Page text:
Hospitals suspend surgeries ahead of winter COVID surge
As Delaware is once again facing the prospect of a winter surge of COVID cases, three major health care systems in all counties have once again stopped non-urgent surgeries for the time being.
ChristianaCare in Wilmington and Newark, Bayhealth in Dover and Milford, and Beebe Healthcare in Lewes have announced they will postpone surgeries and procedures that are not time-sensitive and that would impact inpatient bed availability.
“New COVID positive cases are rising sharply in the community, especially in the past weeks following the Thanksgiving holiday,” a ChristianaCare spokesman said in a prepared statement “This surge combined with already high demand for hospital services unrelated to COVID-19 is creating an extraordinarily high volume of patients who need hospital and emergency care.”
ChristianaCare will continue to perform surgeries for patients who are already admitted to hospitals, as well as those for patients who can be discharged within six hours after their surgery.
Meanwhile, Beebe will pause some elective surgeries that require overnight stays, but it is working closely with surgeons to best prioritize patient care.
“We will continue to monitor this and will resume elective surgeries requiring a hospital stay as the situation allows,” Beebe spokesman Ryan Marshall said. “We understand that elective doesn’t mean unnecessary, and we’re working to ensure everyone gets the quality care they need in a timely manner.”
Bayhealth has proposed a “small number” of non-urgent procedures to serve most critical patients, but Bayhealth Chief Medical Officer Gary Siegelman points out this may be the case across the country.
“Bayhealth is experiencing a busy health care climate with an increase in Covid-19 cases as well as more patients needing higher levels of care and closer monitoring,” Siegelman said. “As a regional health care leader, we will continue to provide surgeries to patients experiencing an emergent or urgent need.”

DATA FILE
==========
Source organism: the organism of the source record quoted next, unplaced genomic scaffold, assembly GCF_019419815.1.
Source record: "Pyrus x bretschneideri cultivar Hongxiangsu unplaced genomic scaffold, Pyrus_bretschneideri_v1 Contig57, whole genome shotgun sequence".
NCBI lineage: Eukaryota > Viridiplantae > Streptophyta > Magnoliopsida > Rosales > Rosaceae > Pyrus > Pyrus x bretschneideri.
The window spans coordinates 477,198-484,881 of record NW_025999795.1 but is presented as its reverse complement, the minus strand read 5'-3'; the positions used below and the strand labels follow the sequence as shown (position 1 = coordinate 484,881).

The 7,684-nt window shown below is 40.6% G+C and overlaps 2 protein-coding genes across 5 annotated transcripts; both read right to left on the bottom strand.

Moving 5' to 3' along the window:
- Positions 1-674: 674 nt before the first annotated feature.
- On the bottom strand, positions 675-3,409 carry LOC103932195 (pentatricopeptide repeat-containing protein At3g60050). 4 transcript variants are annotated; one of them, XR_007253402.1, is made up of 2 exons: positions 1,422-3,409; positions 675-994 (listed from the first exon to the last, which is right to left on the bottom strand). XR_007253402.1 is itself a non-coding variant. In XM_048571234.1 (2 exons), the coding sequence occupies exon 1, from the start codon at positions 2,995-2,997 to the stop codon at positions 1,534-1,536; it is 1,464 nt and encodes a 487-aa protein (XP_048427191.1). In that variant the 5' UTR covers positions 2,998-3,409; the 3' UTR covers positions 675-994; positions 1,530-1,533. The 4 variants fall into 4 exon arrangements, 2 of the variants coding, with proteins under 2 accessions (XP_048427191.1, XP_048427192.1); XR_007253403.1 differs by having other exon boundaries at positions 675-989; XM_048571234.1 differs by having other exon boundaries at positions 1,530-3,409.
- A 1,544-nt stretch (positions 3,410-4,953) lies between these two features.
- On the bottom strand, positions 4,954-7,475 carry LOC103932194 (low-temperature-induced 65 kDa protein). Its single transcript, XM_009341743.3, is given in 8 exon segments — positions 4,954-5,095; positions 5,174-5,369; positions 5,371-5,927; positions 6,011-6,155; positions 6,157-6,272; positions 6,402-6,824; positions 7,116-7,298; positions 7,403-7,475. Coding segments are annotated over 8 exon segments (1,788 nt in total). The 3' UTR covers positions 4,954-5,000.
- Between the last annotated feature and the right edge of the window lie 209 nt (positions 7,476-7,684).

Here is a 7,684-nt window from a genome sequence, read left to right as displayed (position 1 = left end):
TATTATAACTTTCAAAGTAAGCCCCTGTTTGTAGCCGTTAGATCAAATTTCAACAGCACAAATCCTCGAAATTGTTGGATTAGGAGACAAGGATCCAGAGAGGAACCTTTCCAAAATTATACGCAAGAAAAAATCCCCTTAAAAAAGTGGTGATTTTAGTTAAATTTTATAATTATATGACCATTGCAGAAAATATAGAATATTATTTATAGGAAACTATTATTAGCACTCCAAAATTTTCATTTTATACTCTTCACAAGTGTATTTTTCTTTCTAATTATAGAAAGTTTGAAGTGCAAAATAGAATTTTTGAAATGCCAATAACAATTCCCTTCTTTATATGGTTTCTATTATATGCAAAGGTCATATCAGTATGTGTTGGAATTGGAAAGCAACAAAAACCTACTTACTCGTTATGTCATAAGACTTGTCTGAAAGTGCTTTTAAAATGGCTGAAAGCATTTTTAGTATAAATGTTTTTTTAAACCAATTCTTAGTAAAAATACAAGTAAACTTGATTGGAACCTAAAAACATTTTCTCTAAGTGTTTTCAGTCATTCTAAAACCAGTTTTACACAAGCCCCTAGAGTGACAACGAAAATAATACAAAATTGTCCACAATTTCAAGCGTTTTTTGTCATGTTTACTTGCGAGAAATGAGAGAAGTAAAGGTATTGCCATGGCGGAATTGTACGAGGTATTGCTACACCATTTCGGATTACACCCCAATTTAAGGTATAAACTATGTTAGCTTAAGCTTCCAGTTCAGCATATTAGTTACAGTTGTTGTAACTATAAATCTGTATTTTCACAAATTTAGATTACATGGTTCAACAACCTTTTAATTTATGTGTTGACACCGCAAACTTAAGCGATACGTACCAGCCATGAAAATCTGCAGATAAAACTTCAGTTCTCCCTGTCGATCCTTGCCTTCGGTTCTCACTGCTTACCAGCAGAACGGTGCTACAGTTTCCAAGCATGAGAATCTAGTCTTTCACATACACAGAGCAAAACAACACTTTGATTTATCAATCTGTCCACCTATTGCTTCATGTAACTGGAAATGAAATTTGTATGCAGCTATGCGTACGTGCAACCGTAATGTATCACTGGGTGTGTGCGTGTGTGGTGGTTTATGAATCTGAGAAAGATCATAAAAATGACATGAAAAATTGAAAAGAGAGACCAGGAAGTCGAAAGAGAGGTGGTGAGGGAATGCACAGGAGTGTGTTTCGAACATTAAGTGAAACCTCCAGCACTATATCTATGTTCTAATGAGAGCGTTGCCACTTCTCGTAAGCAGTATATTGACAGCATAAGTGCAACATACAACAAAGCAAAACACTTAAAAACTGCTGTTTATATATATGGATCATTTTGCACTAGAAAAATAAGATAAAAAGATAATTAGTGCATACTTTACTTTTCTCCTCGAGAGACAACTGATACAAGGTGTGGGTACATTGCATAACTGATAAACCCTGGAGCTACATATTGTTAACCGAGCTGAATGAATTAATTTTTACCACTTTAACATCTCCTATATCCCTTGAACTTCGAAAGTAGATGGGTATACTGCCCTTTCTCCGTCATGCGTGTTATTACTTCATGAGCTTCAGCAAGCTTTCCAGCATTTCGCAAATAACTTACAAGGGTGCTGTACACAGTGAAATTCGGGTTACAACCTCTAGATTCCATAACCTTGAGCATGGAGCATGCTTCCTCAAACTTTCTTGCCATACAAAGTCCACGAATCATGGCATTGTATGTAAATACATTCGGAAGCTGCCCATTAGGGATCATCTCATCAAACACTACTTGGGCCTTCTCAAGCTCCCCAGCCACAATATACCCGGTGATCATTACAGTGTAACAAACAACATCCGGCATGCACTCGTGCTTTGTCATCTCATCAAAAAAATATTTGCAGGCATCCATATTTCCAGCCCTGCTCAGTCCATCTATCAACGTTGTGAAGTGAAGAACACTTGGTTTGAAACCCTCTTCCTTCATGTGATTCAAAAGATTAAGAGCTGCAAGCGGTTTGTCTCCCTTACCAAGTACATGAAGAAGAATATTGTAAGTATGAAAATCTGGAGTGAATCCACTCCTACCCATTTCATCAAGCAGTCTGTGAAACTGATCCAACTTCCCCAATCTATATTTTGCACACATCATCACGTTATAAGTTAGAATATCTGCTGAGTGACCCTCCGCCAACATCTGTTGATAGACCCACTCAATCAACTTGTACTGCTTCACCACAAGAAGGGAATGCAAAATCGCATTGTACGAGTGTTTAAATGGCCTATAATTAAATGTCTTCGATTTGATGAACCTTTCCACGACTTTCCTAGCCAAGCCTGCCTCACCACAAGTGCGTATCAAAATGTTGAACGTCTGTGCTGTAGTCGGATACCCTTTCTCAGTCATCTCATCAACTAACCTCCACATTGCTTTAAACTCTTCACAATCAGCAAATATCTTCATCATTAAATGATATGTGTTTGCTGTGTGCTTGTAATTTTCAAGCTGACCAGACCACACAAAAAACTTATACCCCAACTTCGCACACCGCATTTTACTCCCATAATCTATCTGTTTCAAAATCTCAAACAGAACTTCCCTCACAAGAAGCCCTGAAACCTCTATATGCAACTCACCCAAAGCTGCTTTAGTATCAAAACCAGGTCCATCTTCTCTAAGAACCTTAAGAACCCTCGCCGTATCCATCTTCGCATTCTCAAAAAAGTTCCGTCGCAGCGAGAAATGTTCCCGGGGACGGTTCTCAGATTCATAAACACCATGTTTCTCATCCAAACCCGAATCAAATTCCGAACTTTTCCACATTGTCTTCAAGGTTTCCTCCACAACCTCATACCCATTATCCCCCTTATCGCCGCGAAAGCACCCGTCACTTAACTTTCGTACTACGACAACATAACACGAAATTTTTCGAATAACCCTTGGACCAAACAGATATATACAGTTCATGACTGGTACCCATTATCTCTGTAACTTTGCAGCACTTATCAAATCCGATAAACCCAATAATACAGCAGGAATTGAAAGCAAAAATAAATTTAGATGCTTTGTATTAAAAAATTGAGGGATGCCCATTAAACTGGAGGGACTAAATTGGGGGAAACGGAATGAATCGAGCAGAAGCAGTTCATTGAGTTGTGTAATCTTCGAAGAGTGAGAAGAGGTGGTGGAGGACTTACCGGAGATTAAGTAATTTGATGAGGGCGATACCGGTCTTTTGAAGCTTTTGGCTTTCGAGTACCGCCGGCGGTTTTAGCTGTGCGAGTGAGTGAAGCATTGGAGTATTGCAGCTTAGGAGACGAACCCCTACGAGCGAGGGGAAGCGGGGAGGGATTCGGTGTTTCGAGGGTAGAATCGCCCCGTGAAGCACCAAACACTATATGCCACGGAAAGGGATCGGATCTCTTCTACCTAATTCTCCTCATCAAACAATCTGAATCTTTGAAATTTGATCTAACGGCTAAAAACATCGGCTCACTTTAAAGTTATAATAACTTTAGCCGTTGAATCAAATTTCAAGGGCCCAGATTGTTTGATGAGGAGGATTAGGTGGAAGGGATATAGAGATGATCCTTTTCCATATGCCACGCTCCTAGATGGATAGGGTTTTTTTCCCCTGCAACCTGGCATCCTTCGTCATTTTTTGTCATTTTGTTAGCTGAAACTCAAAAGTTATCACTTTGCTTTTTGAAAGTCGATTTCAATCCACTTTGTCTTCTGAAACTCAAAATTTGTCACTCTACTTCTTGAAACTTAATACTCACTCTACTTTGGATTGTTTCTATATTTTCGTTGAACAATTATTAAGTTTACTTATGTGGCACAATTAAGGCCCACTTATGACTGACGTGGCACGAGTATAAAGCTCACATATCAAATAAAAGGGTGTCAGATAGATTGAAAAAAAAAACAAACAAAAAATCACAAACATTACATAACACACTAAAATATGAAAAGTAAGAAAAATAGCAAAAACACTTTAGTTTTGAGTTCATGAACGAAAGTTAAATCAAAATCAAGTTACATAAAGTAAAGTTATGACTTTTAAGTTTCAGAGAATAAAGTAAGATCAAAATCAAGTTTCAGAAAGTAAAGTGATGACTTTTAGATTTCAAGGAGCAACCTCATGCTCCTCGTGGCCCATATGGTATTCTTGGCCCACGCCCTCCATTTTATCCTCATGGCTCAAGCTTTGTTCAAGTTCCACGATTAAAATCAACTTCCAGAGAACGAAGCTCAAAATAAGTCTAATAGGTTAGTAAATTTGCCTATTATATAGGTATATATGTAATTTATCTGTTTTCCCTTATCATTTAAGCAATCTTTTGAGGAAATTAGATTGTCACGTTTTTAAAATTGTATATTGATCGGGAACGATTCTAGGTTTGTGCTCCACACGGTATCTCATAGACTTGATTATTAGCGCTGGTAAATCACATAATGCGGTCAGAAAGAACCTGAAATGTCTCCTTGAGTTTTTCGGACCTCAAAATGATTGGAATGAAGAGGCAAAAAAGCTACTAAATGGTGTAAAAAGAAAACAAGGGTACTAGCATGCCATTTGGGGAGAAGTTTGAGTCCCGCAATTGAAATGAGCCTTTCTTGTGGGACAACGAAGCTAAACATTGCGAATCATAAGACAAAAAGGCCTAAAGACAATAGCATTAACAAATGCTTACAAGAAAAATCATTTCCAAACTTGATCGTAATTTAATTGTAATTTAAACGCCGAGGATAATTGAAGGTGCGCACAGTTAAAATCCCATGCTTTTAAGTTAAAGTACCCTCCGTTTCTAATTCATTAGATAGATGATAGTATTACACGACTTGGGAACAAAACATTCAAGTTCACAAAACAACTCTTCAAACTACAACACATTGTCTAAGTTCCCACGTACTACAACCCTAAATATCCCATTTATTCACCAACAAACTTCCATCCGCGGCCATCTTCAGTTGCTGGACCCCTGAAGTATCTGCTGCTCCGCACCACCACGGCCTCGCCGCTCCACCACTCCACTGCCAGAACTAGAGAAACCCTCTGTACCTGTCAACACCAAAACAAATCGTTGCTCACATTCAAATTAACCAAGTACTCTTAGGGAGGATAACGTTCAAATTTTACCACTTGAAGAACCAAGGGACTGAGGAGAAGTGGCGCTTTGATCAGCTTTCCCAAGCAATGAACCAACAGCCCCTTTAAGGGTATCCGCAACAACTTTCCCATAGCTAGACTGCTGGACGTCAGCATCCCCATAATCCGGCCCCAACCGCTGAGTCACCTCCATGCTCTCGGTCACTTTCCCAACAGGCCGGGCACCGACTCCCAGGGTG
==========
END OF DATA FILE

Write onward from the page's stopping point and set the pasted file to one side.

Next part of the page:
Saint Francis Hospital in Wilmington and TidalHealth in Seaford have not paused elective surgeries.
COVID-19 cases have been slowly climbing since Thanksgiving, with 586 cases reported on Dec. 7. The hospitalization rate of COVID-19 has risen by 77% since Nov. 1 and 296 people were hospitalized as of Tuesday, state officials report.
When doctors and nurses were on the front lines of the pandemic last spring and much about the virus was unknown, hospitals in Delaware suspended visiting hours and elective surgeries, and canceled other non-urgent and non-critical care options, cutting into the systems’ revenue.
As the vaccine became easily accessible this summer and COVID-19 case numbers fell though, health care providers gradually reopened services. But with new variants, such as the highly contagious delta variant and the latest omicron variant, a new wave caused some hospitals to pull back on elective surgeries once more.
At the height of the pandemic in 2020, Delaware hospitals were losing $5.6 million per day, according to a report from the Delaware Healthcare Association. Much of that revenue loss was caused by suspending non-urgent services. Inpatient surgeries were down 18% and emergency rooms were down 21%. Total outpatient visits were down by over 150,000 visits.
ChristianaCare representatives told the Delaware Business Times that while the bed capacity fluctuates continually, it has been high since the fall.
The U.S. Department of Health and Human Services surveyed hospitals across the country and the data shows that there are 338 reported hospitalized patients in 13 Delaware hospitals on Dec. 9. Thirty-one adults were admitted to hospitals with confirmed cases of COVID-19 the day before. One hospital did not respond to the survey.
In Delaware, 77% of the hospital beds in the state were occupied, according to the survey.
This week, Gov. John Carney held a press conference about the rising COVID-19 cases and warned people to take preventative measures like vaccinating, social distancing and wearing masks to mitigate the forthcoming winter surge.
“A lot of people were vaccinated, but not taking the precautions that they were before, because they are vaccinated and there is a greater comfort level there,” Carney said. “But we need to stamp down this surge that we’re seeing, and keep our families safe.”
“In Delaware, 77% of the hospital beds in the state were occupied, according to the survey.” Isn’t that perfectly normal for this time of year?